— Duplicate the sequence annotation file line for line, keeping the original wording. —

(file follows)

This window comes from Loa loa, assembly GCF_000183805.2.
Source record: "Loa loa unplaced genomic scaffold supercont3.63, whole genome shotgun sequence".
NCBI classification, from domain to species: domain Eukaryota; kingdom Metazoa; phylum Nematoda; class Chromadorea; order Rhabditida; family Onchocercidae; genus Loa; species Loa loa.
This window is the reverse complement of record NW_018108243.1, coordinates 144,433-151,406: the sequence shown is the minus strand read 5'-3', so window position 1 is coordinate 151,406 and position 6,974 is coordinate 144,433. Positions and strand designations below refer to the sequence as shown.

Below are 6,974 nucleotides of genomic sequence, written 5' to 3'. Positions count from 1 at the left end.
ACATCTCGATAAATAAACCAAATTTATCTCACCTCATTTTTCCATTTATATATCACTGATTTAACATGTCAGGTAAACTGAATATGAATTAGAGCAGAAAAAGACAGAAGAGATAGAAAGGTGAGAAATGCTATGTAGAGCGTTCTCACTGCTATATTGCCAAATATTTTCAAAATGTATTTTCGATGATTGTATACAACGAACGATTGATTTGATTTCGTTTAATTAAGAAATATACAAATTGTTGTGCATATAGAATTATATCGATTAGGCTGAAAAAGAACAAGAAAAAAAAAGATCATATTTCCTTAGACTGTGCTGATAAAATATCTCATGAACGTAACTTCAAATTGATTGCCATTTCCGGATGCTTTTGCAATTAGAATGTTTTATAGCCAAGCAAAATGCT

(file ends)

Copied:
This window comes from Loa loa, assembly GCF_000183805.2.
Source record: "Loa loa unplaced genomic scaffold supercont3.63, whole genome shotgun sequence".
NCBI classification, from domain to species: domain Eukaryota; kingdom Metazoa; phylum Nematoda; class Chromadorea; order Rhabditida; family Onchocercidae; genus Loa; species Loa loa.
This window is the reverse complement of record NW_018108243.1, coordinates 144,433-151,406: the sequence shown is the minus strand read 5'-3', so window position 1 is coordinate 151,406 and position 6,974 is coordinate 144,433. Positions and strand designations below refer to the sequence as shown.

Below are 6,974 nucleotides of genomic sequence, written 5' to 3'. Positions count from 1 at the left end.
ACATCTCGATAAATAAACCAAATTTATCTCACCTCATTTTTCCATTTATATATCACTGATTTAACATGTCAGGTAAACTGAATATGAATTAGAGCAGAAAAAGACAGAAGAGATAGAAAGGTGAGAAATGCTATGTAGAGCGTTCTCACTGCTATATTGCCAAATATTTTCAAAATGTATTTTCGATGATTGTATACAACGAACGATTGATTTGATTTCGTTTAATTAAGAAATATACAAATTGTTGTGCATATAGAATTATATCGATTAGGCTGAAAAAGAACAAGAAAAAAAAAGATCATATTTCCTTAGACTGTGCTGATAAAATATCTCATGAACGTAACTTCAAATTGATTGCCATTTCCGGATGCTTTTGCAATTAGAATGTTTTATAGCCAAGCAAAATGCT